The Freedom Machine
When the bicycle gained popularity during the late 1800s, women were still tangled up in the fashion of the day, making enjoyment of this new mode of transportation prohibitive. The push toward dress reform, also known as the rational dress movement, had been around since the mid-19th century. Once the bicycle became part of the national fabric in England and the United States, as well as other areas around the globe, there was no looking back for women who wanted freedom of movement, and not only in what they wore, in their everyday lives. Goodyear gives us this quote from Munsey’s Magazine in 1896 which sums it up very well:
“To men, the bicycle, in the beginning, was merely a new toy, another machine added to the long list of devices they knew in their work and play. To women, it was a steed upon which they rode into a new world.”
Transportation toward Emancipation
The first patent for a pedal bicycle was issued in 1866. Within three years, a ladies’ bicycle was patented and built in New York. The pedals for both were located on the front wheels, making it very easy for the dresses of the day to become entangled in the spokes. By the 1880s, the pedals were moved to where we see them today, but women were still challenged with petticoats and full skirts. Women wanted more freedom of movement; in their clothing and the ability to control more of their lives through travel.
Two things happened around this time. One was the invention of a tricycle that allowed women to enjoy bicycling without entanglement. The second was a change in fashion and what was acceptable for women to wear when cycling (and eventually beyond).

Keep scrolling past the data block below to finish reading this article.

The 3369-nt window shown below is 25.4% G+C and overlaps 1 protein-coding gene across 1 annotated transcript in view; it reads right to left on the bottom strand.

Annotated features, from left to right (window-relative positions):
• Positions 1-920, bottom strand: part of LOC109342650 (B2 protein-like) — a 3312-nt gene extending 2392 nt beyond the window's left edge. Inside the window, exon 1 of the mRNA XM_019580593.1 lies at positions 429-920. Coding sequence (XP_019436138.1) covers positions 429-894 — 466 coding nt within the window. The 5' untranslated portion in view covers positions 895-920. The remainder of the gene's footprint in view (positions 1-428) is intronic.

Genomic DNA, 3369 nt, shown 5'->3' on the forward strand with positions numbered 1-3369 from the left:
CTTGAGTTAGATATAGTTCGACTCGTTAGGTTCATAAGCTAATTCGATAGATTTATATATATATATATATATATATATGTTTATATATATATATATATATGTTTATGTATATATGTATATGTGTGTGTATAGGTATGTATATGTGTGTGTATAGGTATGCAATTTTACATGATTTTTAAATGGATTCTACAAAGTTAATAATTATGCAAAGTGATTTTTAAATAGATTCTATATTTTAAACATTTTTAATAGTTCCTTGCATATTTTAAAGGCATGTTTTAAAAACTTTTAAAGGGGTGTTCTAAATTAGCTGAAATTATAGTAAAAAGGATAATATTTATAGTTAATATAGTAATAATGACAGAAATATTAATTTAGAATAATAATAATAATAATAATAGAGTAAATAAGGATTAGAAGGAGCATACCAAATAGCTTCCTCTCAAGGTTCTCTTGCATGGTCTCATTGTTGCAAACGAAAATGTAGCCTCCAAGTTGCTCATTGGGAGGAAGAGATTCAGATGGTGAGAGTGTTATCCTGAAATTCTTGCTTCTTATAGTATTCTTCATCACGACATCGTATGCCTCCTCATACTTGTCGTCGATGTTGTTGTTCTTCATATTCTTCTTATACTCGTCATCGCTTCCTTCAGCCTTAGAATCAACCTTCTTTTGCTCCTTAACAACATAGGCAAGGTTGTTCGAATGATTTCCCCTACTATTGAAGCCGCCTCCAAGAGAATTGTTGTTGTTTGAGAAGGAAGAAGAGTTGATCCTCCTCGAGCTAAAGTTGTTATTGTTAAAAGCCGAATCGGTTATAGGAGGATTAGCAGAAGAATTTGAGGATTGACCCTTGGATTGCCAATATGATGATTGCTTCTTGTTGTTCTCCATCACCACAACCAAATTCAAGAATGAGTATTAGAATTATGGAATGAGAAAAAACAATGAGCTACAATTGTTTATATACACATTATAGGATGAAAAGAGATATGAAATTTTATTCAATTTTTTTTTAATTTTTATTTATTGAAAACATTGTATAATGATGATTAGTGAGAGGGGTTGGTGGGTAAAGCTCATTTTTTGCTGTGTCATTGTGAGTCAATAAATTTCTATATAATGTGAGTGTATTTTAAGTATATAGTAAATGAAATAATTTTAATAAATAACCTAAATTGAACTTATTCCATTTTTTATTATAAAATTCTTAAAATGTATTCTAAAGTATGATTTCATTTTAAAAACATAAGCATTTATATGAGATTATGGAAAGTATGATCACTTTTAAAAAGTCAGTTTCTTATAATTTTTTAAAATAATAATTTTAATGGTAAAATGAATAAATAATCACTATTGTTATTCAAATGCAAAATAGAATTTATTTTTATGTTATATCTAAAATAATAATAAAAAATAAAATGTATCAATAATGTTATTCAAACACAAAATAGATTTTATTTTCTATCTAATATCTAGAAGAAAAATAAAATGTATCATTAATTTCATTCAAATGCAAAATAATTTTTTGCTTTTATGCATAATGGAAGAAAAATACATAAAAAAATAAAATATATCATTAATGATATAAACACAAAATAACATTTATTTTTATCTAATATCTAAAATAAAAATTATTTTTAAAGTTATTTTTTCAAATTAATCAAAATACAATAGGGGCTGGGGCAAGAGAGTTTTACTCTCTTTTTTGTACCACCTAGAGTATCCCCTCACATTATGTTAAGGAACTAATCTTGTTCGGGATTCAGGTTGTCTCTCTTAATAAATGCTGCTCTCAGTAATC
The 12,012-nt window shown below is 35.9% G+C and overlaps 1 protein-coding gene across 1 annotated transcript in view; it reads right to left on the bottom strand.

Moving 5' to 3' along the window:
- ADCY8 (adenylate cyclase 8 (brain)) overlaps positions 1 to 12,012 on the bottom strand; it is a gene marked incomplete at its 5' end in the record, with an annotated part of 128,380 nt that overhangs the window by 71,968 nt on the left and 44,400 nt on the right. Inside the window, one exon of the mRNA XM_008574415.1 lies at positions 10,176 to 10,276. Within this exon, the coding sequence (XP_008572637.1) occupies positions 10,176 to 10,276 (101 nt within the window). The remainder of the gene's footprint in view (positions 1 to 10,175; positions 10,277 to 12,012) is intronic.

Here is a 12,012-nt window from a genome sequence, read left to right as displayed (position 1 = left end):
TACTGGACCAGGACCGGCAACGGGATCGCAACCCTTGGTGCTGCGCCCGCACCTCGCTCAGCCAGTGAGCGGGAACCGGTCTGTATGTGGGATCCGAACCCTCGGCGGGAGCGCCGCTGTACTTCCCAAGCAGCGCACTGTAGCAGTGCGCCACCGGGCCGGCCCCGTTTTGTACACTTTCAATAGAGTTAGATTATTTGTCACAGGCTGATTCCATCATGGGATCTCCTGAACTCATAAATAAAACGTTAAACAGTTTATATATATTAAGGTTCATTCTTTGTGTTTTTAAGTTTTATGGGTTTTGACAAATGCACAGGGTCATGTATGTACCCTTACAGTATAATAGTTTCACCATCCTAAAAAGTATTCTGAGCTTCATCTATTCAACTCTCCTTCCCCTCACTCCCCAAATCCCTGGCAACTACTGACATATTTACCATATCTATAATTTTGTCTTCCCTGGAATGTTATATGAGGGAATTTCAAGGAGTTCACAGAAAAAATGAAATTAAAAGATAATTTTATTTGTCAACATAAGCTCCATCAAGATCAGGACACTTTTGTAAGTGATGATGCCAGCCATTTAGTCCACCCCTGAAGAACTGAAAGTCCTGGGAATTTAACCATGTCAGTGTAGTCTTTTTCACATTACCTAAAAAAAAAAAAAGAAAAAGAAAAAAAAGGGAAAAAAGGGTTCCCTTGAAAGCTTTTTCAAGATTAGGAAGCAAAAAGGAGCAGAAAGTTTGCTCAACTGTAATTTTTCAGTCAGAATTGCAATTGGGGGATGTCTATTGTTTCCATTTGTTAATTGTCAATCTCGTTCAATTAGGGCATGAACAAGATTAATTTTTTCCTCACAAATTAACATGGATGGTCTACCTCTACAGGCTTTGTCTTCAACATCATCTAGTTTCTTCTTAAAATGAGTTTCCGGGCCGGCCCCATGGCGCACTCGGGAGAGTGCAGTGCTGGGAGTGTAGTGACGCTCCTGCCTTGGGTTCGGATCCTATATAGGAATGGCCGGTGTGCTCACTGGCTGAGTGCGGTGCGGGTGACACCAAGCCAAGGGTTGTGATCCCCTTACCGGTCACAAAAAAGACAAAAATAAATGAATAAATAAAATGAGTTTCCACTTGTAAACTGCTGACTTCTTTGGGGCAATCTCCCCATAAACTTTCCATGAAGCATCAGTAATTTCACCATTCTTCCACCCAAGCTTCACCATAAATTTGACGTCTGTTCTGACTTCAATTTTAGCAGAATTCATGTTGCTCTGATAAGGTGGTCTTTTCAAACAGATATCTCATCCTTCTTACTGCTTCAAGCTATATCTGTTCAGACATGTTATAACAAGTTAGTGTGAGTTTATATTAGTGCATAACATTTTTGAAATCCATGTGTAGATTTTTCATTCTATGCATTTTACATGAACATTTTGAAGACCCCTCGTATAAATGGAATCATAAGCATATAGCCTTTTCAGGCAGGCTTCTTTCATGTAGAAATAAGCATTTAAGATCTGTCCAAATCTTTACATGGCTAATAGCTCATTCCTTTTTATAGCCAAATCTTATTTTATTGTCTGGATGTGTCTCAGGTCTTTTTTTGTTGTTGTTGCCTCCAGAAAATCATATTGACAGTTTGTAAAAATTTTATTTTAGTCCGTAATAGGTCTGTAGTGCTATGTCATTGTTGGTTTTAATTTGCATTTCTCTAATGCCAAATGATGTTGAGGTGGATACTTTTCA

The introduction of the tricycle in the 1880s was a step toward change. The Rudge Rotary had two small wheels on the right side, one large wheel on the left, and allowed the rider to sit in the middle to peddle and steer. Other models featured the rider between two large wheels with the third wheel out in front or behind the rider. They were skirt-compatible and allowed women to ride for health and enjoyment. Women took to the tricycle in droves and pedaled thousands of miles.
Freedom in Fashion
Female corsets made for cycling and other athletic endeavors were seen starting in the 1890s. B. Godey’s Magazine from April 1896 featured several advertisements One by the W.B. Corset Company from touts such features as “cutaway hips, elastic gores, combining perfect freedom with shape and gracefulness… Designed for Athletic Purposes…” Ferris Brothers of New York offers the following: “… constructed with elastic sides which yield to every motion of the wearer. The hips are short and pliable, the bust is made to give support without restriction. Every woman who rides a wheel or a horse, who plays tennis or golf, should wear a Ferris Waist.” (Bisland)
Not only did undergarments change to meet the demand of the bicycling woman, outer clothing changed as well. Divided skirts and bloomers made riding safer and more comfortable. Some divided skirts came with detachable apron panels that covered up the pants. These garments were sold as cycling clothing. Norfolk and Eton jackets were very popular as part of the Victorian woman’s cycling attire.
Bisland, Mary L. Woman’s Cycle. This Victorian Life. N.p., n.d. Web. 06 June 2016.
Goodyear, Sarah. How Women Rode the Bicycle into the Future [SLIDESHOW].Grist. N.p., 2011. Web. 01 June 2016.
Find out more about:
Victorian-inspired husband and wife cyclists
Victorian bicycling fashions